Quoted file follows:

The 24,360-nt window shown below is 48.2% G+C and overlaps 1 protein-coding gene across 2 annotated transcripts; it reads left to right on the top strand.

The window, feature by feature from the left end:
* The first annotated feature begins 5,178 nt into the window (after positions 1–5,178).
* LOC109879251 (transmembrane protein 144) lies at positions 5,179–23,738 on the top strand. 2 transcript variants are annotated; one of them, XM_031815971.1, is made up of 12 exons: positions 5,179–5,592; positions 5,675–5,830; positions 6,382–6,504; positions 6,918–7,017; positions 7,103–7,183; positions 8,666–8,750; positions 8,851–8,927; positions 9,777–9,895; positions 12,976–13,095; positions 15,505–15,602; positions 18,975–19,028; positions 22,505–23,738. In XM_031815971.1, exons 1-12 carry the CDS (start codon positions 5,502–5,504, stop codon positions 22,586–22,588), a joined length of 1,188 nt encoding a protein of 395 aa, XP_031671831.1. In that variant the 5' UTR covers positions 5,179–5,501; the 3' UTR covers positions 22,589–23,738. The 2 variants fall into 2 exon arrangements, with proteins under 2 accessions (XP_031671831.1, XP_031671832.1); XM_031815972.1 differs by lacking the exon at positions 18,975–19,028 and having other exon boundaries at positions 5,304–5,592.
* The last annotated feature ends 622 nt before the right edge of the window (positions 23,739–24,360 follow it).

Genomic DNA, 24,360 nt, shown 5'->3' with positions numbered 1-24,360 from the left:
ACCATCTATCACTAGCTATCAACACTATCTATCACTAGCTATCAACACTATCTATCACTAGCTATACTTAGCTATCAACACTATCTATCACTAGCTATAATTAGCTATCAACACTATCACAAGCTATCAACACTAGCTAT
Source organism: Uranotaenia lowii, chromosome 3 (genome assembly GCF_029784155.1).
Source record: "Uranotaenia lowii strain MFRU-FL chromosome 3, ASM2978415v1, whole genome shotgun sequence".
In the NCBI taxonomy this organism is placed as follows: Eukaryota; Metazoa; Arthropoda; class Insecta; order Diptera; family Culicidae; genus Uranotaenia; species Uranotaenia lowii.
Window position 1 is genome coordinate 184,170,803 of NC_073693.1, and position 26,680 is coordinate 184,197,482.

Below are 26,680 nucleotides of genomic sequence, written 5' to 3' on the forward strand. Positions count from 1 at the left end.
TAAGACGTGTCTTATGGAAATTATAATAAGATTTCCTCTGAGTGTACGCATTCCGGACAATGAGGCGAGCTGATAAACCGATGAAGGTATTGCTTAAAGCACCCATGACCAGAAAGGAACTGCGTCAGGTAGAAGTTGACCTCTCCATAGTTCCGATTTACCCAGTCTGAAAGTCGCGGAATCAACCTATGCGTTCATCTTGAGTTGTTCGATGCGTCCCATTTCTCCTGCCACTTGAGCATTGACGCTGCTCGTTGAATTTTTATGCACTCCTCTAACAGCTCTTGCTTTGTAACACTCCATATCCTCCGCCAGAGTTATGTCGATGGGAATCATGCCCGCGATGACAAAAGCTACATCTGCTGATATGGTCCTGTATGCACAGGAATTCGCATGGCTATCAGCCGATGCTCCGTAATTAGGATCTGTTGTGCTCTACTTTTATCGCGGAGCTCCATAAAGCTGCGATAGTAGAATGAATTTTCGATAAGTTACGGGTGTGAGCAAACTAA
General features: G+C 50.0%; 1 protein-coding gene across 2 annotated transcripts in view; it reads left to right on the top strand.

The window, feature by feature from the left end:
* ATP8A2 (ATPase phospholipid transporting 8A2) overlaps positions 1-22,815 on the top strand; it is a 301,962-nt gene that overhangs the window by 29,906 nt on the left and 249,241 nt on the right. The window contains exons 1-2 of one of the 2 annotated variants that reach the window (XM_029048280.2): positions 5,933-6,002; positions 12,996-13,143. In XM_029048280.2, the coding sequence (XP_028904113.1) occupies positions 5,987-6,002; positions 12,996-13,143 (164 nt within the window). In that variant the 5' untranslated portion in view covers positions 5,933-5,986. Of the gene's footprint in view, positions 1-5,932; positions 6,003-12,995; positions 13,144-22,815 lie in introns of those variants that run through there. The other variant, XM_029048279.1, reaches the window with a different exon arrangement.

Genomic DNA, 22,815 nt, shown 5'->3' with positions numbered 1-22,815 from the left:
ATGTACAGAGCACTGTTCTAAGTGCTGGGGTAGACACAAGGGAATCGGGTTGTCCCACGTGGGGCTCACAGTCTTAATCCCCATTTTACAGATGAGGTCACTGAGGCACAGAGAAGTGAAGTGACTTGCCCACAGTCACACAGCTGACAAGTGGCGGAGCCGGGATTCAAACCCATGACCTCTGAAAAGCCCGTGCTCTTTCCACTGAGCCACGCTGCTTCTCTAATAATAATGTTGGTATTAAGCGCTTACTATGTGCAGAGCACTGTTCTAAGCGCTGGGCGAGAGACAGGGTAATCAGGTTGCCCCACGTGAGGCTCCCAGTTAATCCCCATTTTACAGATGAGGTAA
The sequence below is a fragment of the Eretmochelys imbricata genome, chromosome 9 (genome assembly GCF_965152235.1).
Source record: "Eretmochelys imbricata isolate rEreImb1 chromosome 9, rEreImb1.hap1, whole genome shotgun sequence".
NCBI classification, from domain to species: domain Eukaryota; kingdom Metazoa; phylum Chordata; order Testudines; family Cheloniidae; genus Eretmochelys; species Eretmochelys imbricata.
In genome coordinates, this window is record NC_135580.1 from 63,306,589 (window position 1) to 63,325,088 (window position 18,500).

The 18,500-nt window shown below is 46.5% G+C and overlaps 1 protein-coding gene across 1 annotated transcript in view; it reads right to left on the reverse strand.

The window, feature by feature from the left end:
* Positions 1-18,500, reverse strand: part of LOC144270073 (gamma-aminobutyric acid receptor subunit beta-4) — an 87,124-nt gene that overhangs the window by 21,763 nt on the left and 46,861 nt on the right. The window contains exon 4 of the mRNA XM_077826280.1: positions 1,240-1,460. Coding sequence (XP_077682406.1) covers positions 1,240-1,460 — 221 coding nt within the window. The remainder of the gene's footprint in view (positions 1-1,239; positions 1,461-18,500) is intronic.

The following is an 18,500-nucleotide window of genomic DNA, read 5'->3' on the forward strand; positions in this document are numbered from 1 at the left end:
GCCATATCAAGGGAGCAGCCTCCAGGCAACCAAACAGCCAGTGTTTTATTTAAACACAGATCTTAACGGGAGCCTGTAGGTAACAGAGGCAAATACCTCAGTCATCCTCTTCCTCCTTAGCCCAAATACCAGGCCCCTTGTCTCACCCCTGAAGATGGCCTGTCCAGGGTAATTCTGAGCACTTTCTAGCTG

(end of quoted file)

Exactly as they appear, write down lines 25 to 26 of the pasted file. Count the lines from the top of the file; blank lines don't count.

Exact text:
* Positions 1-18,500, reverse strand: part of LOC144270073 (gamma-aminobutyric acid receptor subunit beta-4) — an 87,124-nt gene that overhangs the window by 21,763 nt on the left and 46,861 nt on the right. The window contains exon 4 of the mRNA XM_077826280.1: positions 1,240-1,460. Coding sequence (XP_077682406.1) covers positions 1,240-1,460 — 221 coding nt within the window. The remainder of the gene's footprint in view (positions 1-1,239; positions 1,461-18,500) is intronic.

The following is an 18,500-nucleotide window of genomic DNA, read 5'->3' on the forward strand; positions in this document are numbered from 1 at the left end: